Sunday, November 26, 2006

Travels in Germany: Badenland-- Frieburg is as like Home as I can imagine.
Austin is in a unique corner of the world, especially of Texas, an exceptional cultural and environmental crossroads, with the best of everything at everyone's fingertips. University town, people come for their education, fall in love and want to stay.

Unfortunately, as in my hometown, this leads to the foundational entities in the town taking their residents for granted and diminishing their returns for their work to the point that they cannot afford any more than poor emigrants quarters in the town they love. Certainly the market bears what it will, and those choosing to deal with it pay, but certainly there is a point of diminishing returns.

So in this beautiful rolling country, the toenails of the Vogesians (Vosges), urban sprawl interdigitates with plowed fields and terraced vinyards. Our friends live a few minutes walk from something called the Tuniberg, a cute little hill covered, at the moment, in slightly tired grapevines with individual fat, slightly dried clusters of dark Spatlese grapes. My friend Eva and I took turns nibbling these sticky, juicy, sweet and sour treats right off the vines. Our other friends don't quite regard the outdoors as the big snack bar that we do. I tend to wander around nibbling everything that looks vaguely edible, provided it isn't actively trying to get away from me at the time. Rose hips, leftover berries, half-frozen schlehen/sloes, mints, oregano, edible flowers and trees are all part of the buffet. In harvest season, apples always line my pockets, earlier, I always have a bag or basket for berries and mushrooms. The world is so rich, why let any of Mamma Natura's cooking go to waste? I feel that she gets her feelings hurt, when we do. Having grown up in such a ferocious environment, Texas, I find this soft bountiful bosom of Middle Europe positively intoxicating.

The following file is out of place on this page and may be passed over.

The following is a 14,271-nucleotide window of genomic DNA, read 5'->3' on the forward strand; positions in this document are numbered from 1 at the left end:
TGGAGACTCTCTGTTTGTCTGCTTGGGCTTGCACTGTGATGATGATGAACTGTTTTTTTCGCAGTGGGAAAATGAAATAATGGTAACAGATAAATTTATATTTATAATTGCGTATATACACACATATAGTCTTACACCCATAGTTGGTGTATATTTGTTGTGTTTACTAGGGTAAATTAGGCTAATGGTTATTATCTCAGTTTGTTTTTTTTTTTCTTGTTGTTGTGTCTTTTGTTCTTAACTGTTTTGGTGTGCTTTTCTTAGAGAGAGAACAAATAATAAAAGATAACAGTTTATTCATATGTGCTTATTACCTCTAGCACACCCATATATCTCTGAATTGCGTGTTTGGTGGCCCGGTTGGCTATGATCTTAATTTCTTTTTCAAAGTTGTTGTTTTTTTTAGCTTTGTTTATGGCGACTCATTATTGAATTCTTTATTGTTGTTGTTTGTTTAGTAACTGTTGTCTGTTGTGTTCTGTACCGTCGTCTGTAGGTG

What also reminded me of home was that it was scarcely cold at all. I hadn't brought anything cool enough, and was sweating in my light silk turtleneck and jeans! Andy, of course, Northerner that he is, wore his usual black T-shirt and jeans. I think he would wear this in Alaska on a midwinter's day, and sweat through the icicles on his beard. Meanwhile, back in the Oberpfalz, we are still hovering within 5 degrees Centigrade of freezing most of the time.

Baden is warm, inviting, bounteous, and crowded. The nature of the land and the people has a deep French influence, and there, where German and French interdigitate is also hard to discern. Okay, the bathrooms are cleaner on the German side, and the food is better on the French side. Go to the French side for red wine and cheese, and the German side for meats and white wine. The Badischer white wine is just wicked good, and they tend not to export the goodies. The French are the same way. All I can say for wine is, buy it where it comes from. No one exports their *really* good stuff, and it's always worth the travel, to go to the source.

I love Badenland, but so does everyone else.

No comments: